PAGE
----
Powered Air-Purifying Respirator (PAPR) use for prevention of highly infectious viral disease in healthcare workers
There has been a considerable amount of literature developed over the Coronavirus CoV-2 pandemic regarding the dental profession, aerosol generating procedures (AGP), airborne spread of the virus and the need for enhanced personal protective equipment (PPE).Though there is evidence that dental AGPs cause significant environmental contamination there is very little evidence linking this to direct infection of staff or patients (HPS, 2020).
To reduce the potential risk of infection via the airborne route most national and international regulations (Clarkson et al., 2020) require that dental teams wear Face Filtering Piece level respiratory protection (FFP2/FFP3) in addition to standard PPE when performing AGPs. Following the SARS-Cov-1 outbreak in Toronto, Canada, powered air-purifying respirators (PAPRs) superseded the use of FFP respirators in the respiratory PPE protocols (Peng et al., 2003) however there is no mention of their existence as an alternative to FFP3 respirator in the PPE guidance from the Office of the Chief Dental Officer (England) (OCDO, 2020). This review is important due to limited information available regarding the practical efficacy between FFP2/FFP3 and PAPRs in the clinical environment.
This systematic review was reported according to the standards for the Preferred Reporting Items for Systematic Reviews and Meta-Analysis (PRISMA), and the protocol was prospectively registered with the International Register of Systematic Reviews (PROSPERO). Searches were undertaken using the electronic databases: Medline; Embase; Cochrane Library (Cochrane Database of Systematic Reviews and CENTRAL). Grey literature was sought through: Google Scholar, OpenGrey, and GreyNet. Searches were repeated up to June 2020, and only English language studies were included.
Studies were screened by two reviewers. Risk of bias in randomized controlled studies was assessed using the Cochrane Risk of Bias tool, and the ROBINS-I (Risk of Bias in Non-randomized Studies of Interventions) tool to assess the risk of bias in non-randomized studies. Quality of evidence was classified according to Grading of Recommendations, Assessment, Development and Evaluation (GRADE). Due to the heterogeneity of the small number of studies a narrative review was undertaken.
- 10 studies fulfilled the inclusion criteria out of a total of 690.
- There was no difference in the primary endpoint of COVID-19 infection in respective observational studies in the airway proceduralists utilizing PAPR versus other protective respiratory equipment.
- Healthcare workers reported Improved comfort with regards to heat tolerance and visibility with PAPR technology.
- Decreased effort was needed to maintain the work of breathing compared to conventional filtering face pieces.
- Lower contamination rates of skin and clothing in simulation studies of participants utilising PAPRs.
- Decrease in audibility and communication difficulties due to increased weight of the equipment and noise generated by positive airflow.
The authors concluded: –
Field observational studies do not indicate a difference in healthcare worker infection utilizing PAPR devices versus other compliant respiratory equipment. Greater heat tolerance accompanied by lower scores of mobility and audibility in PAPR were identified. Further pragmatic studies are needed in order to delineate actual effectiveness and provider satisfaction with PAPR technology.
This was a well conducted systematic review considering the limitation in the number of studies. Due to the global nature of the pandemic more papers could possibly have been identified if the authors had not restricted the language search. There would appear to be numerous advantages identified in this review regarding the use of PAPRs such as increased assigned protection factors (APF >25), inbuilt eye protection, reusable, they don’t need fit testing, improved heat tolerance and comfort if worn for longer than 1 hour, and they can be worn without limiting facial hair.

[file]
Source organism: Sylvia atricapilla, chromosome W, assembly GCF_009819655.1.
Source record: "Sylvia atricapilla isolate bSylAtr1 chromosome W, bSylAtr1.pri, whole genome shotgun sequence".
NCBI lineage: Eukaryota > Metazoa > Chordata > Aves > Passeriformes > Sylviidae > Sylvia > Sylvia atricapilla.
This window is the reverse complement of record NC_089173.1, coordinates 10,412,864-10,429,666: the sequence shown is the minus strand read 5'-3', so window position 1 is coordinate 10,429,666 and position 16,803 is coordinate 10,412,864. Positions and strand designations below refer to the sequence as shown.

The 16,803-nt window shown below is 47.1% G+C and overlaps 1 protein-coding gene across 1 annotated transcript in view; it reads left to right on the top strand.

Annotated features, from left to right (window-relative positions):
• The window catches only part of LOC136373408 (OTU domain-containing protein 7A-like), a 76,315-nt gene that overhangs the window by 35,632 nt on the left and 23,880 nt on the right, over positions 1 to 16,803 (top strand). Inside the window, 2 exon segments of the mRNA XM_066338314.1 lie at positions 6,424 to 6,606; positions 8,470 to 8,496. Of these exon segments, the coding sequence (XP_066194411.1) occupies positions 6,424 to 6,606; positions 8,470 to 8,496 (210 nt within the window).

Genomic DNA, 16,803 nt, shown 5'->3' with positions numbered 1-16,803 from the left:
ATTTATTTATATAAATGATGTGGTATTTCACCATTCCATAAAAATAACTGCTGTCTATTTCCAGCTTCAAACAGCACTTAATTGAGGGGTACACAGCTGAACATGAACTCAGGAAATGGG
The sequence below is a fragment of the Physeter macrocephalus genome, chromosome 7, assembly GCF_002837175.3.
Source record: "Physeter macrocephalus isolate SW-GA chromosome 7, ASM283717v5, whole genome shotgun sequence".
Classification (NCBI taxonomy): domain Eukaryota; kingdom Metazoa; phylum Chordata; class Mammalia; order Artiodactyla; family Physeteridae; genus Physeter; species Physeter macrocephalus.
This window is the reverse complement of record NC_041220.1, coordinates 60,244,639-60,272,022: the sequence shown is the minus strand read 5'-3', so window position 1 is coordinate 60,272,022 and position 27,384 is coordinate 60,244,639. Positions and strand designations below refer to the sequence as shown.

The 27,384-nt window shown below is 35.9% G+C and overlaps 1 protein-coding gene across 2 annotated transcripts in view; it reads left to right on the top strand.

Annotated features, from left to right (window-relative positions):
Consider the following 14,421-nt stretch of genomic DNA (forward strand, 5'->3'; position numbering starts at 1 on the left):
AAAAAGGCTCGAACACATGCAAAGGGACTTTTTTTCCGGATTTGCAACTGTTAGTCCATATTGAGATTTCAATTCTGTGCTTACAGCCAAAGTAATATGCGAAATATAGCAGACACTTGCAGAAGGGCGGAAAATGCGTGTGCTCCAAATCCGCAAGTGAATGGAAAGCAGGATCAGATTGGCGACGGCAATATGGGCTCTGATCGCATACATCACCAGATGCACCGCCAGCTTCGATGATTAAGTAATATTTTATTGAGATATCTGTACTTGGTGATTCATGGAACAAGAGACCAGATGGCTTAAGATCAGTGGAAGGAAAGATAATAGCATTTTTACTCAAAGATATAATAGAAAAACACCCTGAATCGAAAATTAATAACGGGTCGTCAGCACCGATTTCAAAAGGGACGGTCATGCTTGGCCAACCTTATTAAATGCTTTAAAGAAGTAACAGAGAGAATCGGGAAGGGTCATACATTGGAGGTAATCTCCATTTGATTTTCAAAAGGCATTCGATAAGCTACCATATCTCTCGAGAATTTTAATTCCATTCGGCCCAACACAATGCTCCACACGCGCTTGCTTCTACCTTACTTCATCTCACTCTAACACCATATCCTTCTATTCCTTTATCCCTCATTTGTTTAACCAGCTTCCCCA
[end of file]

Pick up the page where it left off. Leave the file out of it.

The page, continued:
Limitations include challenges in verbal communication due to the hum of the motor, maintenance and battery life, decontamination after use, and cost. Given the lack of demonstrable advantage in terms of infection prevention, institutional decision makers may be applying a pragmatic choice to use FFP3 over PAPR respirators, however there may be considerable physical and financial advantage for health care workers and dental staff who are required to work for extended periods.
Use of Powered Air-Purifying Respirator (PAPR) by healthcare workers for preventing highly infectious viral diseases -a systematic review of evidence. Ana Licina, Andrew J Silvers, Rhonda Stuart. medRxiv 2020.07.14.20153288;
CLARKSON, J., RICHARDS, D. & RAMSAY, C. 2020. Aerosol Generating Procedures and their Mitigation in International Dental Guidance Documents – A Rapid Review.
OCDO. 2020. Standard operating procedure Transition to recovery first published 4th June.[Online]. Accessed 1st Aug 2020].
PENG, P. W., WONG, D. T., BEVAN, D. & GARDAM, M. 2003. Infection control and anesthesia: lessons learned from the Toronto SARS outbreak. Canadian Journal of Anesthesia, 50, 989-997.
HPS 2020. SBAR: Assessing the evidence base for medical procedures which create a higher risk of respiratory infection transmission from patient to healthcare worker.
Aerosol generating procedures (AGPs) and their mitigation in international guidelines: Fallow time
Link to Dental Elf
The recommendations for fallow time in dental practice following an AGP appears almost random in its application across half of international guidelines. Its basic idea appears to be centred on a single precautionary principle based on simulation studies that are only weakly supported by evidence. Policy makers will need to take a more balanced approach when assessing the benefits and harms fallow time creates.
With the publication of, ‘Aerosol Generating Procedures and their Mitigation in International Dental Guidance Documents – A Rapid Review’ by the COVID-19 Dental Services Evidence Review (CoDER) Working Group (Clarkson et al., 2020) it was interesting to note their finding regarding fallow time for non Covid-19 patients: